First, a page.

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al_orange

Wheel bearing removal

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Sorry.. just a quick one.

 

To remove the rear wheel bearings, it looks like I need to put a socket inside the bearing and knock the opposite bearing out using the spacer. Would that be right? Doesn't look like enough clearance to knock the space aside to access the bearing directly. 

Also, on reassembly, does the spacer line up perfectly or does it need to be tapped into place? On mine it looks like a perfect alignment which makes me think it should go back to that position quite easily.

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Any hub I've ever changed bearings requires taping the bearing out from the opposite side, having first delicately leavered the central spacer to one side to give access.

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I've ground down the O/D of a socket to a sliding fit in the bearing.I warm up the hub with a heat gun and tap the end of the spacer,,the bearing comes out easily?The spacer locates in the bearing about 1 mm so you can't lever it aside.Alternatively get a suitably sized Rawlbolt and tighten it into the bearing and knock it out from the other side

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21 minutes ago, huski said:

I've ground down the O/D of a socket to a sliding fit in the bearing.I warm up the hub with a heat gun and tap the end of the spacer,,the bearing comes out easily?The spacer locates in the bearing about 1 mm so you can't lever it aside.Alternatively get a suitably sized Rawlbolt and tighten it into the bearing and knock it out from the other side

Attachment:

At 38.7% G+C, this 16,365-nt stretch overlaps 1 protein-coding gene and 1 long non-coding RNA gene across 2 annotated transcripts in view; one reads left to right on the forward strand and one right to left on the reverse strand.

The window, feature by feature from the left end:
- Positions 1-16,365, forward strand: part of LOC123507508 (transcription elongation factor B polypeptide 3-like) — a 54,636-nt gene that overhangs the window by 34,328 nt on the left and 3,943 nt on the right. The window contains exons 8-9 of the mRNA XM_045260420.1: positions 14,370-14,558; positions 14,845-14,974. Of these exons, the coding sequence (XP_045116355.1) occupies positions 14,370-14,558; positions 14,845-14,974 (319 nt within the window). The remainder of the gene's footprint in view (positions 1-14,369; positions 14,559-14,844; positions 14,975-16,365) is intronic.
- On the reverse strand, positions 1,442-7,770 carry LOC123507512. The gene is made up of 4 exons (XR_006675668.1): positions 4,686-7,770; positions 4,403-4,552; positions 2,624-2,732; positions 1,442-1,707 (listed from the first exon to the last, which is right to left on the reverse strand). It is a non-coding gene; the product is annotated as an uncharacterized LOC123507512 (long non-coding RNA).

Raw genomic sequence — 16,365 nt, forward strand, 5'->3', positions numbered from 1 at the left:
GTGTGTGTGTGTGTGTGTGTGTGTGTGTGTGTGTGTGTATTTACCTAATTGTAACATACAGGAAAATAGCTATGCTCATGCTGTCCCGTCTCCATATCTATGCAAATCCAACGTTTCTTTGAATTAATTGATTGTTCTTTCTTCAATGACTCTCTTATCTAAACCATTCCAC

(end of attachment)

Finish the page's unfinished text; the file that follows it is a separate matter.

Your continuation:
New one to me, so the diameter of the axle must be smaller than the bearing if the spacer locates 1mm into it ?

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1 hour ago, b40rt said:

Any hub I've ever changed bearings requires taping the bearing out from the opposite side, having first delicately leavered the central spacer to one side to give access.

Yep, me too. Which is why I asked. This setup looks a little different.

1 hour ago, huski said:

I've ground down the O/D of a socket to a sliding fit in the bearing.I warm up the hub with a heat gun and tap the end of the spacer,,the bearing comes out easily?The spacer locates in the bearing about 1 mm so you can't lever it aside.Alternatively get a suitably sized Rawlbolt and tighten it into the bearing and knock it out from the other side

Ah, cool. Thanks. This is what I had assumed by looking at it but thought it best to check before I started smacking away.

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Jitsie sell one dedicated for removing and installing trials wheel bearings

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11 hours ago, al_orange said:

Yep, me too. Which is why I asked. This setup looks a little different.

Ah, cool. Thanks. This is what I had assumed by looking at it but thought it best to check before I started smacking away.

Don't think I explained this properly.Theres a radiused edge on the inner race of the bearing and the spacer locates on this,my guesstimate of 1mm is too much.You can move this spacer over just enough for the socket to access it.As others have suggested a proper bearing remover is best

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17 hours ago, al_orange said:

Sorry.. just a quick one.